Are you an international student living in the Netherlands? Then you are required by Dutch law to take out a public health insurance. If this needs to be a Dutch public health insurance or if the one you have in your home country suffices, depends on a few different factors. If you are required to take out a Dutch health insurance but do not do so in time, you might receive a fine from the CAK (Centraal Administratie Kantoor). In this article we would like to make clear under which circumstances you are required to take out a Dutch health insurance and what steps you should take if you received a fine from the CAK you do not agree with.
Students from EU-countries (+ Norway, Switzerland, Iceland and Liechtenstein)
Most European students are insured in their home country. If you decide to study in the Netherlands, you can request a European Health Insurance Card (EHIC) for your temporary stay in the Netherlands. When you have this card, you have right to medical attention. An EHIC -card however is only sufficient when your stay is for ‘study purposes solely’. When you have a job beside your study or are doing a paid internship your stay isn’t for study purposes solely anymore, this means you will have to take a Dutch insurance.
If you are staying for a period longer than a year this will be marked as a permanent stay, this implies that you will have to take a Dutch insurance. If you can prove that your stay will be shorter than three years however, there is a possibility that the insurance from your home country is sufficient. If this applies on you, we recommend you to contact the Sociale Verzekeringsbank (SVB). They can conclude if you’re obligated or not to take out a public health insurance.
Students from non-EU-countries
If you are from a non-EU-country the insurance from your native country is not valid during your stay in the Netherlands. You need to take out a Dutch public health insurance at all times.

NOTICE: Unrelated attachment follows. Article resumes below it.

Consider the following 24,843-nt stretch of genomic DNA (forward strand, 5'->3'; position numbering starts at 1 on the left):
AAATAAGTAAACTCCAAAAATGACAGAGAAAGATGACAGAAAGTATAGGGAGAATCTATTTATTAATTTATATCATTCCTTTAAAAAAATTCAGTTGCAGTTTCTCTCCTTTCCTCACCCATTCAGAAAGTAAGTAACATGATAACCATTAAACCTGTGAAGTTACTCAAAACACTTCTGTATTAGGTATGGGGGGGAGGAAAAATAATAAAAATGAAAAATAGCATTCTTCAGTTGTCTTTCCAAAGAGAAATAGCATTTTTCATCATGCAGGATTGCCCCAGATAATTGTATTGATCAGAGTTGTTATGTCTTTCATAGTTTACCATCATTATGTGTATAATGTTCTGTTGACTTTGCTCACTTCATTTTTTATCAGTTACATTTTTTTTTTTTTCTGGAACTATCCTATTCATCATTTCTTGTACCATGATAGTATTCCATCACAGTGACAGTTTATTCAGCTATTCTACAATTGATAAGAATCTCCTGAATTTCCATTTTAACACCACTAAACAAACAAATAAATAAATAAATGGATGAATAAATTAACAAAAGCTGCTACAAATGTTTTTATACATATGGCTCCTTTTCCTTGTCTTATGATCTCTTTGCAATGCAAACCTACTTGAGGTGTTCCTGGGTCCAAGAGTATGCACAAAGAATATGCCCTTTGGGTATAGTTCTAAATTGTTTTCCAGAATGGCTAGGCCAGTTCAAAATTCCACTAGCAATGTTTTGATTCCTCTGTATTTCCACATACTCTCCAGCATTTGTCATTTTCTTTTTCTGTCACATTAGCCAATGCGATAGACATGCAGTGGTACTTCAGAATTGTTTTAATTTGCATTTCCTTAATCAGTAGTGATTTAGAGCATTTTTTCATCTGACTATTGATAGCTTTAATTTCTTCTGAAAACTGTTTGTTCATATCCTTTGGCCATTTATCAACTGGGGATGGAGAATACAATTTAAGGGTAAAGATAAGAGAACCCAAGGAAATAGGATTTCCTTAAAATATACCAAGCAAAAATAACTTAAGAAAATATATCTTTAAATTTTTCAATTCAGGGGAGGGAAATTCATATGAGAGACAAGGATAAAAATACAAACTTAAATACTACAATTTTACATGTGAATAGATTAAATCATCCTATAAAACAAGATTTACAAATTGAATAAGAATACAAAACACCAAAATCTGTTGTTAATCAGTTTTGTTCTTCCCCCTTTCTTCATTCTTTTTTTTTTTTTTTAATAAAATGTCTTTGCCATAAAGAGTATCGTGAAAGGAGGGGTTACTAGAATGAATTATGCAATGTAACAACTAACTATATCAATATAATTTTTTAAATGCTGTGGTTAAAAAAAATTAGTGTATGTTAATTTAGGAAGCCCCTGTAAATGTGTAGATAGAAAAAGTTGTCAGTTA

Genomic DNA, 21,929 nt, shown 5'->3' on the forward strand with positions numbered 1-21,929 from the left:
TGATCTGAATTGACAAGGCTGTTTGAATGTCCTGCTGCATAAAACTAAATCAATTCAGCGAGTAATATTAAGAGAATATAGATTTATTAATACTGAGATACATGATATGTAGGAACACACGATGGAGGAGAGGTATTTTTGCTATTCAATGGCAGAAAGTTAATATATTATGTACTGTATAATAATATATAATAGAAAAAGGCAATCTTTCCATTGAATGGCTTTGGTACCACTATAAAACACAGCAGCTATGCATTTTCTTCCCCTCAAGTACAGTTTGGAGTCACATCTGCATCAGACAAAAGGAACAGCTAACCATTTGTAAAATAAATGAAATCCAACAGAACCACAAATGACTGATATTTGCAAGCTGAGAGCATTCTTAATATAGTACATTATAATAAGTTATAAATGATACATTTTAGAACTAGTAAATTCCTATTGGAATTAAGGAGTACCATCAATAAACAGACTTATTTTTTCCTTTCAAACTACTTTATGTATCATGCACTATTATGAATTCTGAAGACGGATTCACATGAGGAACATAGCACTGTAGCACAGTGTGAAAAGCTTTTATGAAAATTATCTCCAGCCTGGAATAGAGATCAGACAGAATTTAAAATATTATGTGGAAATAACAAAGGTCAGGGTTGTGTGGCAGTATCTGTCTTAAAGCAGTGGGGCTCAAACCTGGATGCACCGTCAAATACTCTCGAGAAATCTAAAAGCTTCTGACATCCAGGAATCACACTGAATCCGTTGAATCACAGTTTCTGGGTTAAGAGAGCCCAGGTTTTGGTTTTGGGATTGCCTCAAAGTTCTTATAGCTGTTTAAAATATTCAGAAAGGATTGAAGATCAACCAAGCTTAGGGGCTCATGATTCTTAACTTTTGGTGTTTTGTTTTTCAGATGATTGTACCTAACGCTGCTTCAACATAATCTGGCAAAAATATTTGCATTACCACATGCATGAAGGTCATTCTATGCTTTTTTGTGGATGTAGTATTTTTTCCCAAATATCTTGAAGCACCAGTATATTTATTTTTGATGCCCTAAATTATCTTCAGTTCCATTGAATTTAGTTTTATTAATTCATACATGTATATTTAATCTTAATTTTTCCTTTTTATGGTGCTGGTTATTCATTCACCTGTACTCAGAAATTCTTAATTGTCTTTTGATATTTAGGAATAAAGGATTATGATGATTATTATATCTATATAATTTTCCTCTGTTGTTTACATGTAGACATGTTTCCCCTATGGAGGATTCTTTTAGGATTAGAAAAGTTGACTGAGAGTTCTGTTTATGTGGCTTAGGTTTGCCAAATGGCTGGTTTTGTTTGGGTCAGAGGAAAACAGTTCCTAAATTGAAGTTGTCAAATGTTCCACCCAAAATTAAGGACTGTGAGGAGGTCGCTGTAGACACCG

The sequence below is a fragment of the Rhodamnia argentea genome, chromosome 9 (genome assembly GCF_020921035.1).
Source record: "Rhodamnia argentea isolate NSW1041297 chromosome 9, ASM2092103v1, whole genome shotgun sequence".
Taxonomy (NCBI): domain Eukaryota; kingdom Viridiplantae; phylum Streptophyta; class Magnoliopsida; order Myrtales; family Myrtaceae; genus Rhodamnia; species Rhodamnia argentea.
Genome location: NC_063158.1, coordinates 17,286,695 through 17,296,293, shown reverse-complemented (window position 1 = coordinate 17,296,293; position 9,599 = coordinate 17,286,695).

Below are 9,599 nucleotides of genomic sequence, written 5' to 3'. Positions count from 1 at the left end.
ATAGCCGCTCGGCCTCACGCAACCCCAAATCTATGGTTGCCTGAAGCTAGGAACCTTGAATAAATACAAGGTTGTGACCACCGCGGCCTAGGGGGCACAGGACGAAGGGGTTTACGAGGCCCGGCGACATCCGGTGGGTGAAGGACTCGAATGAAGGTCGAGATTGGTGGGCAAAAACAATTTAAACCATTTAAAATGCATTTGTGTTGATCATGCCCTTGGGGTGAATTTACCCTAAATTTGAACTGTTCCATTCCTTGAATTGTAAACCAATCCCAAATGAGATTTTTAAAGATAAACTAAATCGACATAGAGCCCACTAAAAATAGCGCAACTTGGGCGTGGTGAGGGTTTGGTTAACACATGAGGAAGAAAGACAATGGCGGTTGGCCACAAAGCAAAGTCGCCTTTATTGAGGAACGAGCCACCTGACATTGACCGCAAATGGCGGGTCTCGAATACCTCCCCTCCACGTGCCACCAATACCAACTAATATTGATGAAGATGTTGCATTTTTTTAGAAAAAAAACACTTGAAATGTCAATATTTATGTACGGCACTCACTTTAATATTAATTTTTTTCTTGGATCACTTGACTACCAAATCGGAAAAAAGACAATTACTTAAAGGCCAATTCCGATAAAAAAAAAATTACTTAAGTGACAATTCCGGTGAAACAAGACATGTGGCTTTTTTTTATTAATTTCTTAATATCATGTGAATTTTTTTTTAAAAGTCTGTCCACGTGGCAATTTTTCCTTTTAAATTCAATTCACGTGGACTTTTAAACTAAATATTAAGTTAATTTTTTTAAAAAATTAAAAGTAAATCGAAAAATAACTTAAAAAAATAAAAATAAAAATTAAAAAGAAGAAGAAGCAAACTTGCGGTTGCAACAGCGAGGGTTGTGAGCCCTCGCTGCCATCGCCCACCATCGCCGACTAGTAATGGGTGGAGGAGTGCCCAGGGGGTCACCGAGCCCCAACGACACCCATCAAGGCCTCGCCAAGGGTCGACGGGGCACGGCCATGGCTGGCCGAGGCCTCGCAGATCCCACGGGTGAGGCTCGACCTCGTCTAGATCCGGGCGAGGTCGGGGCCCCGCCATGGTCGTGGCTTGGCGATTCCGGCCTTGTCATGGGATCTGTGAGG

Students who are thirty years or older
For students who are thirty years or older applies the same obligation as for students from non-EU countries. If you are thirty years or older you have to take a Dutch healthcare insurance regardless of your home country and situation.
What if I already received a fine?
In some cases, it’s possible you receive a letter from the CAK that you’re obligated to take out a public health insurance. If you are not insured for a period of three months after you received the first letter from the CAK, you will receive a fine. This fine is determined to an amount of €402,24 in 2019. If you received this fine but think it’s unjustified, you can contact the SVB. At your request the SVB will research if you’re properly insured. If the SVB concludes your insurance is sufficient, you can object to the fine by filling out a form. The form you need to object can be found on the website of the CAK. You can use the decision of the SVB as a supporting document.
However, it’s always important to reply to the letter you received from the CAK, even if you think it’s unjustified. If you namely don’t reply to the letter, the sum of the fine can increase rapidly. In the worst case you can even receive an exhortation.
Are you in a similar situation yourself and would you like to some help? Feel free to contact our legal helpdesk and we’re happy to help you with your case!
written by Jorian Kuipers and Sarah de Jonge